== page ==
80% of Tourists Come to Ireland to Visit Pubs – Research

Paul Carthy, MD of the Guinness Storehouse.

Paul Carthy, MD of the Guinness Storehouse.

A newly released study has claimed that the biggest influence on tourists coming to Ireland is Irish pubs, with 80% of those surveyed saying it was their main reason for visiting.

‘The Contribution of the Drinks Industry to Tourism’ was prepared by DCU Business School economist Tony Foley, and presented at a debate earlier this week hosted by representatives from the drinks industry.

Listening to Irish music in a pub was also cited as the number one activity for visiting tourists with 83% saying it was something they had done while in Ireland.

Much of the data in the report was drawn from Fáilte Ireland, the CRO and other sources.

The report was discussed at an event titled ‘Ireland’s tourism offer – are our hospitality and drinks industries unique resources or do they play into an embarrassing national stereotype?’, organised by the Drinks Industry Group of Ireland (DIGI) as part of its ‘Support your local’ campaign.

Paul Carty, managing director of the Guinness Storehouse and chairman of the Irish Tourist Industry Confederation, said the country ‘absolutely’ needs to captalise on the international stereotype of the traditional pub in order to satisfy visitors.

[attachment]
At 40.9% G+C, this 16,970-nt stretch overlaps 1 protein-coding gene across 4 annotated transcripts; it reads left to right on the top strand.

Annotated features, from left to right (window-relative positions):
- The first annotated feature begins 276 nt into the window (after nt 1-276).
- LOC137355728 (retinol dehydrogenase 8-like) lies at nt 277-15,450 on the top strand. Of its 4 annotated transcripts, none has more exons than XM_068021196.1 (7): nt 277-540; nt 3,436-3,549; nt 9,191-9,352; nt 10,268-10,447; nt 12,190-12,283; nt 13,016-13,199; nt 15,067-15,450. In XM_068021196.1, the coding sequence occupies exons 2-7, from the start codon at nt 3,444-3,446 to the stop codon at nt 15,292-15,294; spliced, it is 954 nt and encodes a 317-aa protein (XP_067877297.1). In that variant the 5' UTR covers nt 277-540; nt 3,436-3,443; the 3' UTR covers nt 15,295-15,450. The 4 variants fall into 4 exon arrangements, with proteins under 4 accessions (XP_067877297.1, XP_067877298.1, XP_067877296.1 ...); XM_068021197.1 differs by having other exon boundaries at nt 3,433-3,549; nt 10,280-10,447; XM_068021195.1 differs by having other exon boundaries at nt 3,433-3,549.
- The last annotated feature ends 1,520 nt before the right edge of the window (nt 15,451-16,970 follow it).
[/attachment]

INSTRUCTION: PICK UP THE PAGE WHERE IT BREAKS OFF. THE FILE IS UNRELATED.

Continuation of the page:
The Guinness Storehouse has consistently been ranked as the top fee paying visitor attraction in the country, with a record 1.1m visitors in 2013 alone.

“The economic role of tourism is substantial. Recent improved tourism performance has contributed to the economic recovery,” said Mr. Foley.

“The 2014 Government draft Tourism Policy includes very ambitious growth targets for tourism to increase the take to €5bn in real terms compared to the level of €3.3bn in 2013. Hospitality and drinks industry support will contribute to the realisation of the ambitious tourism growth targets.”

Mr. Foley’s report also predicts that up to 1,000 additional pubs will close over the next decade, on top of the 1,000 already having shut their doors over the last six years.  The economist believes “no magic solution” will be found to retain their economi viability.


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